Stay tuned…

Back to Basic

Back to Basic

Monday night we started the first night of the Basic class. As far as landmarks go, this was the smallest one imaginable. If the timing worked perfectly, you would begin taking your brand-new 9-week-old puppy to the first session of the Puppy Kindergarten classes. You would attend all eight classes in that series (the classes typically are held every two weeks.) Then you would graduate and start the Basic series, attending those classes for 16 weeks or so. Then you would move on to the series of 8 Advanced classes.

Trouble is: that all adds up to about a year of instruction, but CCI puppies typically are with their puppy-raisers for 16 months or more.  Furthermore, the chances are that when you get your puppy, the Puppy Kindergarten series will already be underway.

That’s what happened with us and Dionne. Although we took her to a couple of the Kinder classes, our instructor, Bob, said we’d be welcome to move on to the Basic group, which we did in March. That series finished up two weeks ago Monday.

Even Basic class graduate still practice cradling. 

Steve and I opted to do the Basic classes again because, if we do, we’ll finish up the series at the end of October. Dionne will then be able to go through all the Advanced classes once — and we’ll still be able to get through the lion’s share of a second set of Advanced classes before she turns in May 15.

Given that we’ve gone through all the instruction with four previous CCI puppies, we probably could muddle along without going to classes much at all. But a) we’re supposed to attend, b) the sessions are often quite entertaining, and c) we feel we benefit from being reminded of what we’re supposed to do.

And, oh yeah.  The classes also remind us of what a good girl she can be. Last night, there were 7 other Basic dogs in attendance, along with their handlers, and when Dionne and I did our “Let’s Go” around the classroom, I heard people chuckle with delight at the way she prances when she walks. She executed near-flawless Rolls and Heels, and her Under was passable (even though we hardly practice it.)

She broke her Down-Stay, but it was interminable and one of the other attendees, in a deliberate attempt to distract the dogs, all but stepped on her.

We forgave her. She’s got plenty of time to work on getting it perfect.

The testing begins!

The testing begins!
This morning Steve and I began administering the Dognition “toolkit games” to Dionne. What we’ve learned so far: it’s WORK! 

We spent at least an hour giving her the tests for “Empathy,” “Communication,” and half the tests for “Cunning” (although the Dognition site said that each one of those would take about 10 minutes.) But for each one there was a video to watch, followed by a practice session, followed by a number of trials for which the data was logged. And we often had to do some set-up: putting Post-it notes on certain spots on the ground, for example. Getting treats organized. Maybe the professor and his grad students can administer each test in 10 minutes. But we sure couldn’t.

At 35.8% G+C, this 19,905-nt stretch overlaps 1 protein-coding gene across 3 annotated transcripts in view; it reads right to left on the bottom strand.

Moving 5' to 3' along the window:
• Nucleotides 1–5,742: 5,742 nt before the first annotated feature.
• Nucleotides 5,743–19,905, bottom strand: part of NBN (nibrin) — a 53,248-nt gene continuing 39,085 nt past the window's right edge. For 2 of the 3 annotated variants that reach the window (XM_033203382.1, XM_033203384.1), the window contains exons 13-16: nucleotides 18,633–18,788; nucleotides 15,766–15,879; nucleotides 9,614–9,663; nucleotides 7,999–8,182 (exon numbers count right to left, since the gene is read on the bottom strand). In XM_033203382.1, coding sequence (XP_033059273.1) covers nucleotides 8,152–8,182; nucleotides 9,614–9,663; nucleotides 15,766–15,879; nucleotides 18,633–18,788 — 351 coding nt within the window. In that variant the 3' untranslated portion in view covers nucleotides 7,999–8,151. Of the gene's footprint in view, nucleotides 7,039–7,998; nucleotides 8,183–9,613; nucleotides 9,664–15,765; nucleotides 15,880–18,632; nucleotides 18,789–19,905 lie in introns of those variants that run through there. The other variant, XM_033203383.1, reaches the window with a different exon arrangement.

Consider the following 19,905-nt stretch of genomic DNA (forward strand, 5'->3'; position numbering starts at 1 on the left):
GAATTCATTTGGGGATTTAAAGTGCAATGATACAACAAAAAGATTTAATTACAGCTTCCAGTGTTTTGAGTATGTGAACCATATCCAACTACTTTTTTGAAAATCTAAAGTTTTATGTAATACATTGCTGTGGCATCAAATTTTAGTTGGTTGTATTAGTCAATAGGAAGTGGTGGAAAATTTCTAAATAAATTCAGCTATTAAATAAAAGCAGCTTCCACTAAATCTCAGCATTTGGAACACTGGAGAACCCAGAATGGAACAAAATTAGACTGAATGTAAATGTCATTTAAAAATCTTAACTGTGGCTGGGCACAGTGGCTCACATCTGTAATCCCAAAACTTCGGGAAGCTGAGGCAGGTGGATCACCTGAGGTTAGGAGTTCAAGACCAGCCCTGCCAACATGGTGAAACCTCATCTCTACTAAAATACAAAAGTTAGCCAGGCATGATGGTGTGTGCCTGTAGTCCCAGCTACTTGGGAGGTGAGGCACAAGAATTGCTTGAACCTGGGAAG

Steve was reading the directions and recording Dionne’s responses on my computer; Dionne and I carried out the instructions.  After we had completed all the tasks in the Empathy and Communication modules, we got a little summary of how she did. But the summaries kind of baffled us! In one of the Empathy tests, for example, I had to yawn every 5 seconds for a while. Then we had to observe her for 90 seconds to see if she yawned. She never yawned. And yet the program told us that she scored on the empathic side. 

The series of tests assessing “What’s the best way to communicate with Dionne?” were intriguing — but also baffling. Most of them involved putting treats on the ground to my right or left (or both), pointing to one, calling her, and seeing which side she came to. I was instructed to do this by pointing with my finger and then by pointing with my foot. She didn’t responded to the pointing every time, but she did often — or so I thought. But the program responded, “In the Communication games, Dionne exhibited traits from both the collaborative and self-reliant sides of the spectrum. However, this may change as she finishes the Memory games ahead. What we know so far is that Dionne may prefer to use your gestures in some cases, while making her own decision in other cases. We’ll see what happens when she is faced with more complex problems.” 
We haven’t finished all the Cunning games, but what we saw didn’t exactly come as a shock. When I put down a treat on the ground, told her to Stay, and watched her, she obeyed for almost a full minute. But when I did the same things but turned my back after telling her to stay, she advanced upon the treat much sooner. When I repeated it and covered my eyes, she ignored the Stay command earlier still.